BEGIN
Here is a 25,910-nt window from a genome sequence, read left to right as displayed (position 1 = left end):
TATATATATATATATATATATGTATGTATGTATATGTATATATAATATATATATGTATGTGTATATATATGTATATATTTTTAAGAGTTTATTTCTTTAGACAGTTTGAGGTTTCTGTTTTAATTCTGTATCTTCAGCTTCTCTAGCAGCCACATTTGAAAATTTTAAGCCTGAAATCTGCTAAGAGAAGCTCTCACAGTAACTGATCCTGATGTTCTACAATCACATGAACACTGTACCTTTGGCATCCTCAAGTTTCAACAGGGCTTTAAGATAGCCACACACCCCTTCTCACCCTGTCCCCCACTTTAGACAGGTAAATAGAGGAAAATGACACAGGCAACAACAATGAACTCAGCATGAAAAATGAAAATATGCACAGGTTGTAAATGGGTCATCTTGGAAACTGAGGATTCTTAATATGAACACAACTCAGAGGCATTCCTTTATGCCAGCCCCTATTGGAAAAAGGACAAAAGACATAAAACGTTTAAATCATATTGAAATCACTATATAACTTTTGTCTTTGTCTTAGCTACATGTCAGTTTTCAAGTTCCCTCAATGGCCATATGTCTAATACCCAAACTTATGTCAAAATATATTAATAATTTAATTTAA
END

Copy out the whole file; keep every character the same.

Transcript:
Here is a 25,910-nt window from a genome sequence, read left to right as displayed (position 1 = left end):
TATATATATATATATATATATGTATGTATGTATATGTATATATAATATATATATGTATGTGTATATATATGTATATATTTTTAAGAGTTTATTTCTTTAGACAGTTTGAGGTTTCTGTTTTAATTCTGTATCTTCAGCTTCTCTAGCAGCCACATTTGAAAATTTTAAGCCTGAAATCTGCTAAGAGAAGCTCTCACAGTAACTGATCCTGATGTTCTACAATCACATGAACACTGTACCTTTGGCATCCTCAAGTTTCAACAGGGCTTTAAGATAGCCACACACCCCTTCTCACCCTGTCCCCCACTTTAGACAGGTAAATAGAGGAAAATGACACAGGCAACAACAATGAACTCAGCATGAAAAATGAAAATATGCACAGGTTGTAAATGGGTCATCTTGGAAACTGAGGATTCTTAATATGAACACAACTCAGAGGCATTCCTTTATGCCAGCCCCTATTGGAAAAAGGACAAAAGACATAAAACGTTTAAATCATATTGAAATCACTATATAACTTTTGTCTTTGTCTTAGCTACATGTCAGTTTTCAAGTTCCCTCAATGGCCATATGTCTAATACCCAAACTTATGTCAAAATATATTAATAATTTAATTTAA